This week’s economic note note is again dominated by the increased cost of lock-downs.  The cost of Victoria’s increased lock-down is estimated to be a hit of $12bn to the National economy. The Federal budget deficit is now projected at $235bn up from the most recent projection of $184bn. These are very large numbers and I doubt anyone would be surprised if this number increased over the next quarter.

Increased Debt Levels

However, as previously stated this should be viewed in the context of a percentage of GDP. The graph below shows the latest forecast at somewhere between 40% and 50% of GDP and history over the last 100 years shows that this percentage has been a lot higher, albeit during times of war.

Australian Government Debt Percent of GDP

Source: RBA, Australian Treasury, AMP Capital

The other thing to remember is that many of our trading partners would love to be in a similar position as many have debt levels that are significantly higher. Of course this still poses enormous pressure and challenges on future Governments to come up with policies that drive employment and create higher levels of growth. Additional stimulus is therefore very likely to come in the form of investment incentives, tax cuts or a combination of both.

Interest Rates on Hold

In other news, the RBA left monetary policy (interest rates)  on hold this week at 0.25% but did leave the door open to further cuts should things deteriorate more. Most economists are now predicting any rate hikes to be at least 3 years away.

Share Market Rebound

One of the questions that many people are asking is why have share markets rebounded so quickly despite the pandemic in many countries actually getting worse.

There has been some positive news regarding various COVID-19 treatments and potentially even an eventual vaccine, but a vaccine realistically is some way off.  However, things could certainly continue to get worse with the pandemic before they get better and coupled with that we have a US Presidential Election due in November which further adds to the short term risk.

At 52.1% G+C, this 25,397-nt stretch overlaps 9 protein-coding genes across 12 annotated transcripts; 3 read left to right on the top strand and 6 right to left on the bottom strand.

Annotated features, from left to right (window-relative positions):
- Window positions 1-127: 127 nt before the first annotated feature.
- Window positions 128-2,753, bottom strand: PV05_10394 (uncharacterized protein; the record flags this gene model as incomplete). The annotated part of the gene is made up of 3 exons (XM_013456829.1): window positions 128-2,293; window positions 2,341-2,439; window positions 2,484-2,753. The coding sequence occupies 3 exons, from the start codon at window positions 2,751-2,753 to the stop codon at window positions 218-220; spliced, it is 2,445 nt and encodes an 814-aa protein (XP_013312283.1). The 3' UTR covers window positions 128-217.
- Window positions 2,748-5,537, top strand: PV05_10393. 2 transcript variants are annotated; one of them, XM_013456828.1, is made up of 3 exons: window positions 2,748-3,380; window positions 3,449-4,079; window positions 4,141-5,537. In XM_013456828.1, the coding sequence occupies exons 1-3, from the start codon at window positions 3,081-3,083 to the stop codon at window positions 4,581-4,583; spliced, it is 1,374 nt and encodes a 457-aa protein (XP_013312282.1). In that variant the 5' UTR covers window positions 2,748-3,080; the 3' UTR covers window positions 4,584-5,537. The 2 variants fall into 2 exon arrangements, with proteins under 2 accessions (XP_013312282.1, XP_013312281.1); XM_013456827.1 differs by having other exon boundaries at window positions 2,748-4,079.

Why then are we continuing to see periods of strong share market performance?

One could argue that at present there are not many alternatives for investors seeking above inflation level returns but the most likely scenario is the huge amount of stimulus pumped into the global economy over recent months coupled with very low interest rates making some shares look reasonable value at these current levels.

A good example of this is listed infrastructure assets, many of which have been impacted in the short term by the various lock-downs but are now trading significantly below what some managers believe is fair value.

All seasoned investors understand that predicting next weeks or next months movements is near enough to impossible, so instead we have to focus on what will likely happen over the next three years. This is how our investment managers position themselves, and we encourage our investors to also look at portfolios with the same mindset.

If you have any questions regarding any of the information contained in this article, please get in touch with your Quill Relationship Manager.